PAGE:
Nintendo doesn't foresee Hyrule Warriors becoming a series going forward, talks about the idea of more Zelda spin-offs

What's next for Zelda?

Hyrule Warriors: Age of Calamity is the second Zelda spin-off in this style. Does that mean we can expect a Hyrule Warriors series as the years roll on? According to an IGN interview with Eiji Aonuma, that's not very likely.

"I do think circumstances could align like this again, but I don't think we're expecting this to become a series. We'd make that decision based on its creative merits, just like we did this time."

Producer Yosuke Hayashi was a bit more open to the idea, but it all depends on the fans.

"I think it depends on whether we get an idea that'll make all the fans happy!"

If this is the end of Hyrule Warriors, can Zelda fans expect more Zelda spin-offs down the road? Aonuma left the door open a tiny bit, but was far from confirming anything.

"Echoing my answer to the question above, we're always looking for valuable creative projects, but those only come about when several different conditions align. So, I think it's hard for us to have conscious control over the frequency."

Eiji Aonuma comments on Zelda: Breath of the Wild 2's development, hints at location

Back to where it all started

Earlier today, Eiji Aonuma was front-and-center for the reveal of Hyrule Warriors: Age of Calamity. Before he revealed that title, Aonuma did comment quickly on Zelda: Breath of the Wild 2.

“Regarding the Breath of the Wild sequel, in order to make the vast world you enjoyed exploring in the original game even more impressive, the team is working hard on its development, so you’ll have to wait a bit longer before we can provide more updates.”

The way that statement is worded does make it seem like Breath of the Wild 2 is going to take place in the same location as the original. There was some speculation that the game would move to another location, due to the scene in the reveal trailer where Hyrule Castle floats away. This comment from Aonuma certainly sounds like they'll just be adding to the current setting.

Eiji Aonuma goes into detail on the art style for The Legend of Zelda: Link's Awakening on Switch

He's got the look

The Zelda franchise is no stranger to unique visuals. The series has dabbled with all sorts of art styles over the years, and Link's Awakening takes Link into yet another new direction visually. In an interview with The Hollywood Reporter, Eiji Aonuma opens up about how Nintendo settled on the interesting look.

The art style came about as a result of making 3D re-creations of the original characters, buildings and their exaggerated proportions as faithfully as possible. That said, we were aiming for the feel of a “diorama,” so we may have been thinking about some actual miniature dioramas.

We felt like a “miniature diorama” style fits the concept of the small but deep setting of the original game, as well as the comical characters and brisk action. We decided to apply the tilt-shift aspect to further emphasize that.

Did You Know Gaming - Eiji Aonuma

Did you know?

In this episode, Did You Know Gaming takes a look at some facts, secrets, and history of one of gaming's biggest figures, Eiji Aonuma. In this video we cover everything in Aonuma's carrier, from his beginning at Nintendo, and his impact on the Zelda franchise, with some his most notable contributions being to The Legend of Zelda: Ocarina of Time and The Legend of Zelda: Breath of the Wild on Nintendo Switch.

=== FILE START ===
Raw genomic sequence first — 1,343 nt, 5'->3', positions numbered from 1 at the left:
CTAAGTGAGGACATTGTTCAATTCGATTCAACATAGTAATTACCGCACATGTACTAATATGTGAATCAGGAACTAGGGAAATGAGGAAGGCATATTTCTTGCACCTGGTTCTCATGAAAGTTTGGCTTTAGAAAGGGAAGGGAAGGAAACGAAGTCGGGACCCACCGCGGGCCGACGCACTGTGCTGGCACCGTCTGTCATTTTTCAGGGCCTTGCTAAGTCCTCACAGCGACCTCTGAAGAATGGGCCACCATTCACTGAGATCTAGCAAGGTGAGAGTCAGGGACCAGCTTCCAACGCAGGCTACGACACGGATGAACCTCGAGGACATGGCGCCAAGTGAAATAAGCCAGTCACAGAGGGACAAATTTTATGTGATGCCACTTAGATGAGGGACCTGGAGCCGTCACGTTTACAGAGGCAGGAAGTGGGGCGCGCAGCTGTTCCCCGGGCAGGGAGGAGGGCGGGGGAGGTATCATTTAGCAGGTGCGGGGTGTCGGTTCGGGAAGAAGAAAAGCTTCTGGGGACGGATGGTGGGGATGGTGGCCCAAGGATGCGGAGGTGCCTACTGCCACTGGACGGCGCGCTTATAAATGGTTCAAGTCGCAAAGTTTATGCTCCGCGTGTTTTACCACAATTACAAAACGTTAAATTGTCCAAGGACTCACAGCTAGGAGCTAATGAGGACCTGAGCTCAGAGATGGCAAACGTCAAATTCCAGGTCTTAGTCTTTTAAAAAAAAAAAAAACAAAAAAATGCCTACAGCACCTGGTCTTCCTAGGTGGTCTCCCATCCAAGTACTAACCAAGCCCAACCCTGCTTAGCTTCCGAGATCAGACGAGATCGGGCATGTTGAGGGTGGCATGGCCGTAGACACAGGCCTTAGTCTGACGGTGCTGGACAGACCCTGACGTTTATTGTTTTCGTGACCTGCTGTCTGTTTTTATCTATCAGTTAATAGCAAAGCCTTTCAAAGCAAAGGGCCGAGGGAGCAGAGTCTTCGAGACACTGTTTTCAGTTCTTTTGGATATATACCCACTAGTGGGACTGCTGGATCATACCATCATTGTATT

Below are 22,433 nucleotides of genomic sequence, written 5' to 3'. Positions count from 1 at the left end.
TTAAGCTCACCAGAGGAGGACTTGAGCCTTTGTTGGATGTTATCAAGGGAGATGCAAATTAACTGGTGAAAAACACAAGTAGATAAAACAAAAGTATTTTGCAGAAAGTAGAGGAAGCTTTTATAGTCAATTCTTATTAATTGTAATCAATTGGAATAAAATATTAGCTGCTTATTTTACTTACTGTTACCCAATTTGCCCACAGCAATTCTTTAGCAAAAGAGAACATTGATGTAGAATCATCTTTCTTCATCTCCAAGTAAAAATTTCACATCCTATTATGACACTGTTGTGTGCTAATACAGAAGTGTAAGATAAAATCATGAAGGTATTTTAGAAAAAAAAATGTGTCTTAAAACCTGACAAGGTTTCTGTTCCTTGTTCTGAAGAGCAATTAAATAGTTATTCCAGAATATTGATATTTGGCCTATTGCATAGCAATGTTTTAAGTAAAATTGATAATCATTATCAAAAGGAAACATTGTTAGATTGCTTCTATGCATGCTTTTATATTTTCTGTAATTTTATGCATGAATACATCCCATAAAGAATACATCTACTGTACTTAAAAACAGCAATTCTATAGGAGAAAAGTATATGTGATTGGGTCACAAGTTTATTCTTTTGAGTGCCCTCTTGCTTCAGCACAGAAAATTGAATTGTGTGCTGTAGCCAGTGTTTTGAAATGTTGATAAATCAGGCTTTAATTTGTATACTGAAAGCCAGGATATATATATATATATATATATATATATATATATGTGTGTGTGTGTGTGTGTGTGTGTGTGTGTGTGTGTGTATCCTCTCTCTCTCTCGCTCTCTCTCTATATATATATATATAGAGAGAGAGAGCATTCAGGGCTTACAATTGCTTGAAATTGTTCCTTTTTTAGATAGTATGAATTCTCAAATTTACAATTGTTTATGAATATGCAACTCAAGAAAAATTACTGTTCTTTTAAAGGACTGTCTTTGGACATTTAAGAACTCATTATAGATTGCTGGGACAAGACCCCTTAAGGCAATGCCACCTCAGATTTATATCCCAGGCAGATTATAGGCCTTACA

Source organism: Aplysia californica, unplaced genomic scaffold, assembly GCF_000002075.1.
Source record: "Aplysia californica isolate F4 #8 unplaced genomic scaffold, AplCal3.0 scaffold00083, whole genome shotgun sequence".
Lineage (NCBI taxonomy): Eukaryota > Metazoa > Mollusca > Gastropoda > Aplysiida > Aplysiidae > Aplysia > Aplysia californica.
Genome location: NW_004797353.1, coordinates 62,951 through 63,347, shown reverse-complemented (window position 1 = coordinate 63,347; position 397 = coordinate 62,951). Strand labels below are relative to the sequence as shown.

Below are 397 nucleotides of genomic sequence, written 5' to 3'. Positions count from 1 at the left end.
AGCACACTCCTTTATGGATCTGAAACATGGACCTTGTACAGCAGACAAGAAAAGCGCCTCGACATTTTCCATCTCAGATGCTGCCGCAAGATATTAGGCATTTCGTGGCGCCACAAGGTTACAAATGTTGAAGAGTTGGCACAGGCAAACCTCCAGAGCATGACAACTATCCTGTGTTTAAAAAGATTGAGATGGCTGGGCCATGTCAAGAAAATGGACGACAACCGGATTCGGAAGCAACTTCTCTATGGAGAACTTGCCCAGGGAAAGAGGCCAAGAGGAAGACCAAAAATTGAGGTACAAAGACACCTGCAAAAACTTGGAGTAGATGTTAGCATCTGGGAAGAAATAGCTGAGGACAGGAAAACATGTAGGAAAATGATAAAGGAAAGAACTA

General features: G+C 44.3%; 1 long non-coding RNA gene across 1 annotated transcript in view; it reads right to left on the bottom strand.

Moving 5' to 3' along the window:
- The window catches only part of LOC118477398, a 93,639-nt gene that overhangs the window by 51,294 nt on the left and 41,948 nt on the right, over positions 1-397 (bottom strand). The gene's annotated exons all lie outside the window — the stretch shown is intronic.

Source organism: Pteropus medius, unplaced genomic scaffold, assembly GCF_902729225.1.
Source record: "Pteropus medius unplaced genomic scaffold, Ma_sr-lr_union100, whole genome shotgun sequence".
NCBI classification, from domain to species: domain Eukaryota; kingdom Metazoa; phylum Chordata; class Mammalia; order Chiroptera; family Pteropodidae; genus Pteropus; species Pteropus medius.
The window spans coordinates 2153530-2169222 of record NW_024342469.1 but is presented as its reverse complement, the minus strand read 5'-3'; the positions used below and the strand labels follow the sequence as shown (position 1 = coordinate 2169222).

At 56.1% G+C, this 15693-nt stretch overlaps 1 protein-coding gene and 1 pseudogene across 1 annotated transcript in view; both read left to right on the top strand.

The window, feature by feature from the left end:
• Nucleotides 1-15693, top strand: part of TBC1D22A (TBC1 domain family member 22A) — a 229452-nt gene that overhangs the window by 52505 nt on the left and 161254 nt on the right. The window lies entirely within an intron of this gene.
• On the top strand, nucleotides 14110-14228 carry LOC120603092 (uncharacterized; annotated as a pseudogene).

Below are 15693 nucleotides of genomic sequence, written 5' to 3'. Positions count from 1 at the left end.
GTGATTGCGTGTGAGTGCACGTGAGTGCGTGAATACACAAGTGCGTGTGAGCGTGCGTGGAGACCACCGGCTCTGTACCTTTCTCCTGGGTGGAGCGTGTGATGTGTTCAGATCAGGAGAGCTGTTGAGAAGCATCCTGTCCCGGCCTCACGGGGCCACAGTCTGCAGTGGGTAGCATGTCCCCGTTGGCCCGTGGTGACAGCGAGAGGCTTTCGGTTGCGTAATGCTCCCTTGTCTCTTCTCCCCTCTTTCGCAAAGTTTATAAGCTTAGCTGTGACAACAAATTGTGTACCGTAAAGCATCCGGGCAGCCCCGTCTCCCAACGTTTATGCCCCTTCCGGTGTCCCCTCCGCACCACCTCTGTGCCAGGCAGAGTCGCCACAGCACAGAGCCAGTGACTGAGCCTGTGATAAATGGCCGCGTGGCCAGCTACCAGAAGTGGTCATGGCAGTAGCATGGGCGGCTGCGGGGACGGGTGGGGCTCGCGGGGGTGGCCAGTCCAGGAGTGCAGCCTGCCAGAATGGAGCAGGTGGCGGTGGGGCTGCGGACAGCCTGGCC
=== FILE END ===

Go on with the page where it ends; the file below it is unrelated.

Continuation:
Miyamoto asked Aonuma to make a Zelda game with Super Mario Maker-like gameplay, which lead to the Chamber Dungeons of Link's Awakening

It's all thanks to Miyamoto

We've heard Eiji Aonuma say countless times that the Chamber Dungeons in The Legend of Zelda: Link's Awakening on Switch are the whole reason the game was remade. Now we finally have some more details on how things lined up. In an interview with IGN, Aonuma reveals that it was a request from Miyamoto that set the wheels in motion.

"I talk to Mr. Miyamoto regularly about ‘the next Zelda game,’ and one time, he asked me if I could come up with a game that features Super Mario Maker-like gameplay, but for Zelda. We talked about how a game like this for Zelda would have dungeons, but it’s generally quite difficult to devise the logic needed to solve them. So we gave some thought into a more approachable style of play where you have to think about how to arrange parts that already have a solution to create a single dungeon, instead of allowing players to create complex arrangements like in Super Mario Maker 2, and that’s how we created the Chamber Dungeons for this game.

Given that the Chamber Dungeons feature is based on using rooms that already have a solution, we went looking for examples from existing titles, and found that the dungeons in The Legend of Zelda: Link’s Awakening would be the most suitable, because each room is usually the size of a single screen, and seen from a top-down view this makes their layout easy to understand. A critical part of the Chamber Dungeon gameplay is understanding the original dungeons before arranging your own.”

Eiji Aonuma on The Legend of Zelda: Link's Awakening - Why they're doing the remake, Chamber Dungeons, art style, and more

Aonuma speaks!

The Switch News channel shared an internal Nintendo interview with Eiji Aonuma that focuses on The Legend of Zelda: Link's Awakening. You can check out the full interview below.

Nintendo: Why did the team decide to reimagine Link’s Awakening specifically?